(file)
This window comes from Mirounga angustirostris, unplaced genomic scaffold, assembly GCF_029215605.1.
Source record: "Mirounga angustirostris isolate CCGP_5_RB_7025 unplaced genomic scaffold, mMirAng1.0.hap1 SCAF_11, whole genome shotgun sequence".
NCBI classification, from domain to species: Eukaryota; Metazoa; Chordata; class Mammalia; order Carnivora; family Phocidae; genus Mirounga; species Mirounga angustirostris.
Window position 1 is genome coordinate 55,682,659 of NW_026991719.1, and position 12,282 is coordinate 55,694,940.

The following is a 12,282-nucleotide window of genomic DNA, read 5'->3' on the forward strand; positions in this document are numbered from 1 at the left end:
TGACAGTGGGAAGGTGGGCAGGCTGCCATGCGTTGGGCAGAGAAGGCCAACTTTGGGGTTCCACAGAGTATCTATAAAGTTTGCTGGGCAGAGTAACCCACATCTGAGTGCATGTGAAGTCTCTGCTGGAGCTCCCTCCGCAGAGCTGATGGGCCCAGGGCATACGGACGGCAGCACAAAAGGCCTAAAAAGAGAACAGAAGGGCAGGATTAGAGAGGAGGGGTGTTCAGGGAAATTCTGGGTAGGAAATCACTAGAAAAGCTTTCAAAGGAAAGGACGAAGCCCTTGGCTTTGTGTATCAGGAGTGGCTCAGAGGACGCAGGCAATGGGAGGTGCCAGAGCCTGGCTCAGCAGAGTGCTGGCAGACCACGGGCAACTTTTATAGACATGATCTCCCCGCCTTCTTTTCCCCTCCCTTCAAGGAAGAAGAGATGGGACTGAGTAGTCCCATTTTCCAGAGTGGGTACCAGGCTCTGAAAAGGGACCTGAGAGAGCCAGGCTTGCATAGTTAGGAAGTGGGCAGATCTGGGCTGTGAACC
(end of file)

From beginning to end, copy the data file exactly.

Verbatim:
This window comes from Mirounga angustirostris, unplaced genomic scaffold, assembly GCF_029215605.1.
Source record: "Mirounga angustirostris isolate CCGP_5_RB_7025 unplaced genomic scaffold, mMirAng1.0.hap1 SCAF_11, whole genome shotgun sequence".
NCBI classification, from domain to species: Eukaryota; Metazoa; Chordata; class Mammalia; order Carnivora; family Phocidae; genus Mirounga; species Mirounga angustirostris.
Window position 1 is genome coordinate 55,682,659 of NW_026991719.1, and position 12,282 is coordinate 55,694,940.

The following is a 12,282-nucleotide window of genomic DNA, read 5'->3' on the forward strand; positions in this document are numbered from 1 at the left end:
TGACAGTGGGAAGGTGGGCAGGCTGCCATGCGTTGGGCAGAGAAGGCCAACTTTGGGGTTCCACAGAGTATCTATAAAGTTTGCTGGGCAGAGTAACCCACATCTGAGTGCATGTGAAGTCTCTGCTGGAGCTCCCTCCGCAGAGCTGATGGGCCCAGGGCATACGGACGGCAGCACAAAAGGCCTAAAAAGAGAACAGAAGGGCAGGATTAGAGAGGAGGGGTGTTCAGGGAAATTCTGGGTAGGAAATCACTAGAAAAGCTTTCAAAGGAAAGGACGAAGCCCTTGGCTTTGTGTATCAGGAGTGGCTCAGAGGACGCAGGCAATGGGAGGTGCCAGAGCCTGGCTCAGCAGAGTGCTGGCAGACCACGGGCAACTTTTATAGACATGATCTCCCCGCCTTCTTTTCCCCTCCCTTCAAGGAAGAAGAGATGGGACTGAGTAGTCCCATTTTCCAGAGTGGGTACCAGGCTCTGAAAAGGGACCTGAGAGAGCCAGGCTTGCATAGTTAGGAAGTGGGCAGATCTGGGCTGTGAACC